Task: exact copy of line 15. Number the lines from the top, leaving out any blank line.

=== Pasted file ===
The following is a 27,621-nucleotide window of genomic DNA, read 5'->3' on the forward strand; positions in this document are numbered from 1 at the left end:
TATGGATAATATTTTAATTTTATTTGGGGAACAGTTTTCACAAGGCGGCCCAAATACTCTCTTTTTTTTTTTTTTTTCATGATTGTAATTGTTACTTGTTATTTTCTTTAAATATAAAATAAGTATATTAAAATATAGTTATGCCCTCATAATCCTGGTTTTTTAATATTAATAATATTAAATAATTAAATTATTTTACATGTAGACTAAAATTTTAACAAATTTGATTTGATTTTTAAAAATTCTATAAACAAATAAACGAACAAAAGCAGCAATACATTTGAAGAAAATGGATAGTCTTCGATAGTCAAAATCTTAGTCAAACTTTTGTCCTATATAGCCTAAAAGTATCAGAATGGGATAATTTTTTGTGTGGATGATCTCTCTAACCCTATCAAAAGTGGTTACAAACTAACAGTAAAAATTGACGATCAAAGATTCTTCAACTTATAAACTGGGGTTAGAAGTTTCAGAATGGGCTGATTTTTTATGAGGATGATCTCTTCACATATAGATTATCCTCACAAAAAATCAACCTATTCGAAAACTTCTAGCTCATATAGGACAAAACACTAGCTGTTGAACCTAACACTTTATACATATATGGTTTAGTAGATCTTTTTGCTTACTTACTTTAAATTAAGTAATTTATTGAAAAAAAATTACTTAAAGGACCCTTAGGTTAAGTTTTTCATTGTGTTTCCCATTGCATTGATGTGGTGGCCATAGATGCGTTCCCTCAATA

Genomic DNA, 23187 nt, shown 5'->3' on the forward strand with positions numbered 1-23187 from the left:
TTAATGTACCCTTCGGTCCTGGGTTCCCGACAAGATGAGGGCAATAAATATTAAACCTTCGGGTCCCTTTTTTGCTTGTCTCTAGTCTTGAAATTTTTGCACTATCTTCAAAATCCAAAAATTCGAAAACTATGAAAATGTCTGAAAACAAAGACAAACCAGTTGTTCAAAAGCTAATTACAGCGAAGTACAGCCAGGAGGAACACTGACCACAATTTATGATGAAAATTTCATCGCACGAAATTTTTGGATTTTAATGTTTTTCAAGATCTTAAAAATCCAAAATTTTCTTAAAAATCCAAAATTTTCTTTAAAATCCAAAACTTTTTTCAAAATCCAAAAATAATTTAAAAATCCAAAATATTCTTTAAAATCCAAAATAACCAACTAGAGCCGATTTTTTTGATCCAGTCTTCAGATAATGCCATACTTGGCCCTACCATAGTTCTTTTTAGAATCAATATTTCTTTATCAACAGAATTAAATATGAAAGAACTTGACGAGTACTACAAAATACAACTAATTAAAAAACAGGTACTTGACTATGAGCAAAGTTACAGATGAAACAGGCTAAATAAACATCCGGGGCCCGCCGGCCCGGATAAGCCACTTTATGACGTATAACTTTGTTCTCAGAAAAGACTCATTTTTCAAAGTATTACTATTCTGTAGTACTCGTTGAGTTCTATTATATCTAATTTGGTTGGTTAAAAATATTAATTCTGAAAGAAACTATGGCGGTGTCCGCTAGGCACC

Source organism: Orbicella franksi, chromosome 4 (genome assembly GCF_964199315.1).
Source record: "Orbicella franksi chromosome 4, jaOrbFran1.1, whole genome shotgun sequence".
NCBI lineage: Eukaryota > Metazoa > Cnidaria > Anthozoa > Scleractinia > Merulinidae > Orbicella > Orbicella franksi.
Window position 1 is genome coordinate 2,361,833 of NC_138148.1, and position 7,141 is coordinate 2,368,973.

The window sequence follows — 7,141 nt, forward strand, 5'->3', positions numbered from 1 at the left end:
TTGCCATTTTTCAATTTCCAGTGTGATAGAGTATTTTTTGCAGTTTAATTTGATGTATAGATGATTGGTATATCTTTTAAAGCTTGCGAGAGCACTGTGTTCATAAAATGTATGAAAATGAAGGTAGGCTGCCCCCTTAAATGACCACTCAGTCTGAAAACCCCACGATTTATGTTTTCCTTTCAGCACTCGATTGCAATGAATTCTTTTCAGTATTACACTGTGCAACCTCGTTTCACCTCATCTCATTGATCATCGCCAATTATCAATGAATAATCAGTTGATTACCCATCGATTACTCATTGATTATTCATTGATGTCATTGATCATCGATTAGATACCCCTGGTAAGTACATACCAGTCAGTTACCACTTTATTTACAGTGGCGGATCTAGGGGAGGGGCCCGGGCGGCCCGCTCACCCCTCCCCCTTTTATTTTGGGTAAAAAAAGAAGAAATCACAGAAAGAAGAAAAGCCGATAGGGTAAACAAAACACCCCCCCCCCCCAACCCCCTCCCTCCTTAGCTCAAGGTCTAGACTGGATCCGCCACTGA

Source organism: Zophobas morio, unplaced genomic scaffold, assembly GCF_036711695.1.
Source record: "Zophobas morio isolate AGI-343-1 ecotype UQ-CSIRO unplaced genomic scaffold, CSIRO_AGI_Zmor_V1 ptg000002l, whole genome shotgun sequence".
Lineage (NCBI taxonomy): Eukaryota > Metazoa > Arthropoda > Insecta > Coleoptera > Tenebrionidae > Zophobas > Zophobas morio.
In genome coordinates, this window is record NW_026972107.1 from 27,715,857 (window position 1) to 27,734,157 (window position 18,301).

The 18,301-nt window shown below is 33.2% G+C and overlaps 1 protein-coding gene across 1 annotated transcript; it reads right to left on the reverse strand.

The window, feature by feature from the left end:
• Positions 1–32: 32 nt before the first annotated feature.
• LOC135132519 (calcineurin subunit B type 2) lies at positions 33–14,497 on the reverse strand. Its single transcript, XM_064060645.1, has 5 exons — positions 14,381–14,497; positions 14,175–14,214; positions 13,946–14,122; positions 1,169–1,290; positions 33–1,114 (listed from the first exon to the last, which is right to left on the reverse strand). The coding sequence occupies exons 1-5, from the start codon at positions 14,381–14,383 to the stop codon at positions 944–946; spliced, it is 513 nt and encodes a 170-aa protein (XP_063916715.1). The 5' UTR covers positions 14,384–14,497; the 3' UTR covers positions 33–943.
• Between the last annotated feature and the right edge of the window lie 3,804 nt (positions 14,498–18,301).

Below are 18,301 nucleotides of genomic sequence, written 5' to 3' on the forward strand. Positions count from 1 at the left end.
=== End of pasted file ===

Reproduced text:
The 18,301-nt window shown below is 33.2% G+C and overlaps 1 protein-coding gene across 1 annotated transcript; it reads right to left on the reverse strand.